Covid-19 sees more kidney patients opting for home-based dialysis

The Covid-19 pandemic makes it risky for hemodialysis treatment which requires the use of a machine that is usually shared among many patients. (Bernama pic)

PETALING JAYA: Hospital Kuala Lumpur (HKL) has seen a rise in the number of new kidney failure patients choosing home-based dialysis over in-centre hemodialysis, in part because of the Covid-19 pandemic as such patients are at increased risk of infection.

Covid-19 has forced the postponement of many surgical procedures, but Dr Sunita Bavanandan, the president of the Malaysian Society of Nephrology, told FMT government hospitals had continued to perform the simple and low-risk peritoneal dialysis (PD) access procedure.

She said it was time for Malaysians to give more thought to the therapy as an option.

PD removes waste products from a person’s blood with a cleansing fluid which flows through a catheter into the patient’s abdomen. The procedure usually takes 20 to 30 minutes and is usually done four times a day.

It can be done at home, at work or while travelling, thus eliminating the need for patients to travel and follow rigid schedules for access to hemodialysis machines located at hospitals and other healthcare settings.

Moreover, the hemodialysis treatment takes four hours and has to be done three times a week.

Dr Sunita Bavanandan, president of the Malaysian Society of Nephrology says there is growing evidence that peritoneal dialysis offers better cost savings than haemodialysis does.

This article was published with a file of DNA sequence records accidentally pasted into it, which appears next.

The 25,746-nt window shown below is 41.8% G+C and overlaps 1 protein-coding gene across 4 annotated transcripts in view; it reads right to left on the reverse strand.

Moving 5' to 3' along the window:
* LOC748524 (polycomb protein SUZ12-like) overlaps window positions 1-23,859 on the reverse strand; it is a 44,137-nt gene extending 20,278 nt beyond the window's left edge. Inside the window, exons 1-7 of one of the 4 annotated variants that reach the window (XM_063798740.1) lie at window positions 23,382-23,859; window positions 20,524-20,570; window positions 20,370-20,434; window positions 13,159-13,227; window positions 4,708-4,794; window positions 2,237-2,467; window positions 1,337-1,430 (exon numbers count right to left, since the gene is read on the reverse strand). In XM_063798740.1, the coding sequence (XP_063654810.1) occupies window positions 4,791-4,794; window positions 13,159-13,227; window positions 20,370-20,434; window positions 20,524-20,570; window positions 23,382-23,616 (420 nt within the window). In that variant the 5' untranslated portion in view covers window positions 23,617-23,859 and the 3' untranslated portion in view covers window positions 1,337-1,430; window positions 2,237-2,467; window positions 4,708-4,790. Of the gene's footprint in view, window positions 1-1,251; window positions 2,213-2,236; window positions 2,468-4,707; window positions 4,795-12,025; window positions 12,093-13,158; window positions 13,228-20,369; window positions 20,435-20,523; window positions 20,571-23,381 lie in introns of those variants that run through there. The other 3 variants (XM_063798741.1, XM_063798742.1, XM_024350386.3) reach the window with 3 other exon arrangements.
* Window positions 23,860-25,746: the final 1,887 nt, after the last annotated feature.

Sunita, who heads HKL’s Department of Nephrology, said many Malaysians remained unaware of the PD option although it became available in Malaysia in 1981.

She said fewer than 4,500 patients were on PD as of Dec 31, 2018 and this represented only 10% of all patients currently on dialysis.

The recent rise in the number of patients opting for it should be good news to the health ministry, which has long advocated the choice.

“Unlike haemodialysis, where the dialysis schedule has to be fixed to accommodate all other patients, the timing of exchanges in peritoneal dialysis is more flexible for patients’ activities and convenience,” Sunita said.

“There is also accumulating evidence from most developed and some developing countries that PD offers better cost savings than haemodialysis does, including in Malaysia.”

Chee See Soon is a patient on peritoneal dialysis and says the procedure offers great flexibility and mobility and is easy in terms of travelling.

PD preserves remaining kidney function much longer than does hemodialysis, thus giving patients greater freedom in their diet and lifestyle.

Patients on PD have a lower risk of blood-borne infections like hepatitis and HIV because they don’t share machines with other patients. The treatment is also gentler on the heart since its more continuous process reduces the risk of sudden drops in blood pressure, which may occur in hemodialysis.

A patient on PD, Chee See Soon, told FMT he chose the treatment because of the flexibility it allows.

“I think most patients will be taken aback as there are a lot of new things to learn at first,” he said.

“But people should not be skeptical. It offers great flexibility and mobility and it’s very easy in terms of travelling. I have been to the US, London, Paris, Hong Kong, Taiwan, Thailand while on peritoneal dialysis.”